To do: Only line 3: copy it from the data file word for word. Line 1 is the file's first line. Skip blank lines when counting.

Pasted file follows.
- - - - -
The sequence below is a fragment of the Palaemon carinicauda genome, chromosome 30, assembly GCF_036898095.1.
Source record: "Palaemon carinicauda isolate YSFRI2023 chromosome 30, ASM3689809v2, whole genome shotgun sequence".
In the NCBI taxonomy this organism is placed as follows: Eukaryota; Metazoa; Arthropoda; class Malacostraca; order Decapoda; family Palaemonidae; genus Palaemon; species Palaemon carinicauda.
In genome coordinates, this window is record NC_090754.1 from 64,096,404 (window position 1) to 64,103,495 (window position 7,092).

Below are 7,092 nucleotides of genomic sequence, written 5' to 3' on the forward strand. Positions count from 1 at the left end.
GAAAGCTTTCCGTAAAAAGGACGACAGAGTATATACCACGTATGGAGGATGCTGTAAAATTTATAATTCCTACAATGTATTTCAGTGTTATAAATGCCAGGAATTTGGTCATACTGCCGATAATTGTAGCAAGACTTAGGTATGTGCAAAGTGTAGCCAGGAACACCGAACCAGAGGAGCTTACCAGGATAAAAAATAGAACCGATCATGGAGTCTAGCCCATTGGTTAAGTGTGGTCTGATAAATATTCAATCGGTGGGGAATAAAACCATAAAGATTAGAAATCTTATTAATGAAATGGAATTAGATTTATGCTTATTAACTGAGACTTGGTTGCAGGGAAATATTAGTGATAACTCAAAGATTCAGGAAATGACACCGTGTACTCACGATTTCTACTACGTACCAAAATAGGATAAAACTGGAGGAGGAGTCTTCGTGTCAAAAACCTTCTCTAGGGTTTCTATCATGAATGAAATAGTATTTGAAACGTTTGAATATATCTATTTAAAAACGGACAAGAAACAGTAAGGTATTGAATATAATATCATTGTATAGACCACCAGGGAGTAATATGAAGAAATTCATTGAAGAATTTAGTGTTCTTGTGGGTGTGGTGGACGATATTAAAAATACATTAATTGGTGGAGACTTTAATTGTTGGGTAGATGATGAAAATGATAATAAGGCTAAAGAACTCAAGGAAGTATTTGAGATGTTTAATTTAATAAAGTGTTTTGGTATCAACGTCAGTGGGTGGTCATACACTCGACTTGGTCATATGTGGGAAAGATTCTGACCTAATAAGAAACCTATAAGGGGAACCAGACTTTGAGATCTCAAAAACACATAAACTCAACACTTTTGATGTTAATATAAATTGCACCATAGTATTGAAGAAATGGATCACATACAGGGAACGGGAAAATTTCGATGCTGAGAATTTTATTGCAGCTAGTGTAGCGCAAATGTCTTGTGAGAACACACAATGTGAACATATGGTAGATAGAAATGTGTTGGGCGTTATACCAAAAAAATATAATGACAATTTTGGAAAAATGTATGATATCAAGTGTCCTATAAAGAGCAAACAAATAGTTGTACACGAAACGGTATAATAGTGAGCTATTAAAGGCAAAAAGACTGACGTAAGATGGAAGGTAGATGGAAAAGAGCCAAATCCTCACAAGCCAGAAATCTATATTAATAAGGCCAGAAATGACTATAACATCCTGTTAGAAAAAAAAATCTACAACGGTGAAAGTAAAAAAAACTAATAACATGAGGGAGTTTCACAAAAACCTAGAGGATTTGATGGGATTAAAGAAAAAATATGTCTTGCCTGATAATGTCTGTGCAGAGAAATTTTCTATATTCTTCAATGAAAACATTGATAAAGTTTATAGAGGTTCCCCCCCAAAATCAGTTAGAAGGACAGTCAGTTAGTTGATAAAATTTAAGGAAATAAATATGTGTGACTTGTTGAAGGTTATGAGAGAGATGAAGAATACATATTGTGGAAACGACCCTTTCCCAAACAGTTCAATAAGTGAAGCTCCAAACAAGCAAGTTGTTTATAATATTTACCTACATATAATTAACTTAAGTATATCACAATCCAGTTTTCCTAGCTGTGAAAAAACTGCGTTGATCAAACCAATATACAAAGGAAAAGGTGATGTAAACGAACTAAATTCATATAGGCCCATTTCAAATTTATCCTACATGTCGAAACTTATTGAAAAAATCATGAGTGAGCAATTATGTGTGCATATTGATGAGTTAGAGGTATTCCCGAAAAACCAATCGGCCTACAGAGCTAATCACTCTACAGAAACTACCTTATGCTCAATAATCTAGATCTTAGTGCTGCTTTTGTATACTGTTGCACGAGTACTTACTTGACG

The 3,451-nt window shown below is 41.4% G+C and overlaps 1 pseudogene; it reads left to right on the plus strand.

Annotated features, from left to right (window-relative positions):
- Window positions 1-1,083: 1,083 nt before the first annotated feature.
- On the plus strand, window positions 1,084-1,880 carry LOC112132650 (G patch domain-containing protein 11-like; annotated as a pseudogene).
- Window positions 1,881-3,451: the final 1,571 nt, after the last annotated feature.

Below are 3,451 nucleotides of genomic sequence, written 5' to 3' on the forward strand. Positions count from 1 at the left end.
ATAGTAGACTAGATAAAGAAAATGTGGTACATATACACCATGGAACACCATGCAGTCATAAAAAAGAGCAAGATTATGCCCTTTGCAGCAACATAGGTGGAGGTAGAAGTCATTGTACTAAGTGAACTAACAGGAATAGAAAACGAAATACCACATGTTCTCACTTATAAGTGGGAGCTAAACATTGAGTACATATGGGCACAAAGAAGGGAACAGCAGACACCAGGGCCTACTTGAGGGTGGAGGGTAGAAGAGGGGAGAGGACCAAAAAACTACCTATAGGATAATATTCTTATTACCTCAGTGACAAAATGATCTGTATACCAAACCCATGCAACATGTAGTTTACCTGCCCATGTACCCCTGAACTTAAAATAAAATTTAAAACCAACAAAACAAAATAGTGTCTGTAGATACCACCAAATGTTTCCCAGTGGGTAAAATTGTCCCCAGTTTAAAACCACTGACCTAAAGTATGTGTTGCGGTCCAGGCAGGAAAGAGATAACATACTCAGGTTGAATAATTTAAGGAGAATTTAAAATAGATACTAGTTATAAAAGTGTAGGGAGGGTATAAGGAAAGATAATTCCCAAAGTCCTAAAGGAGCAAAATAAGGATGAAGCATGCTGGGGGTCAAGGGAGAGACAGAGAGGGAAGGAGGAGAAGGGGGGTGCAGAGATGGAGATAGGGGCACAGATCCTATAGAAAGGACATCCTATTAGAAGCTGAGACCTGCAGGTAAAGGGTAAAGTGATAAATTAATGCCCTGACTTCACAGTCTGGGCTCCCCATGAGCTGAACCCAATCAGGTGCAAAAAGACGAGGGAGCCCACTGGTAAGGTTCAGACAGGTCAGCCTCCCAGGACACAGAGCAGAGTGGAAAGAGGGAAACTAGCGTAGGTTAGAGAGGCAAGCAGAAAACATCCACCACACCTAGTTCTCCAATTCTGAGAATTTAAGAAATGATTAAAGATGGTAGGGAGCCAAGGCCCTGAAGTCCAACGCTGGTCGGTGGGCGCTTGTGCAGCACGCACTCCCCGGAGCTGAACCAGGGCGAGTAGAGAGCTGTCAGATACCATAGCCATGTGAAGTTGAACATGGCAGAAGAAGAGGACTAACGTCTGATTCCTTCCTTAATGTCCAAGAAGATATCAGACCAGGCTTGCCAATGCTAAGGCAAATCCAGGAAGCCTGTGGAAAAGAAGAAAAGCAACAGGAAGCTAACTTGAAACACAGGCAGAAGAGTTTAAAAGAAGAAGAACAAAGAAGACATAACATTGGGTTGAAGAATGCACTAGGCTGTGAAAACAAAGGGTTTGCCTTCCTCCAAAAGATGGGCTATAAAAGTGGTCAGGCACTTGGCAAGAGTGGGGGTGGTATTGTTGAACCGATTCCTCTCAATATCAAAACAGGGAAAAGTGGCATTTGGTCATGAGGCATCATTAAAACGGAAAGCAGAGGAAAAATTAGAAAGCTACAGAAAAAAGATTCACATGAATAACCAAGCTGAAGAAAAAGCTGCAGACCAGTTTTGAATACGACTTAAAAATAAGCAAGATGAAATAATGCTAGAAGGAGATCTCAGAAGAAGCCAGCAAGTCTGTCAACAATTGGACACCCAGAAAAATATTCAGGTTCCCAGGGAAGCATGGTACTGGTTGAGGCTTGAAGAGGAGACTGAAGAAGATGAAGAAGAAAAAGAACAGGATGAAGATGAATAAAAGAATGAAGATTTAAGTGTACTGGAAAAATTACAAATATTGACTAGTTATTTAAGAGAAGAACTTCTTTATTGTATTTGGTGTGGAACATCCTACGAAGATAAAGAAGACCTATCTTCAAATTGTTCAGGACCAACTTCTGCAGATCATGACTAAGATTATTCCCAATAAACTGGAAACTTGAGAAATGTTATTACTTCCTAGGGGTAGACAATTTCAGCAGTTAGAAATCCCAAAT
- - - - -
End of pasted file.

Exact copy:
In the NCBI taxonomy this organism is placed as follows: Eukaryota; Metazoa; Arthropoda; class Malacostraca; order Decapoda; family Palaemonidae; genus Palaemon; species Palaemon carinicauda.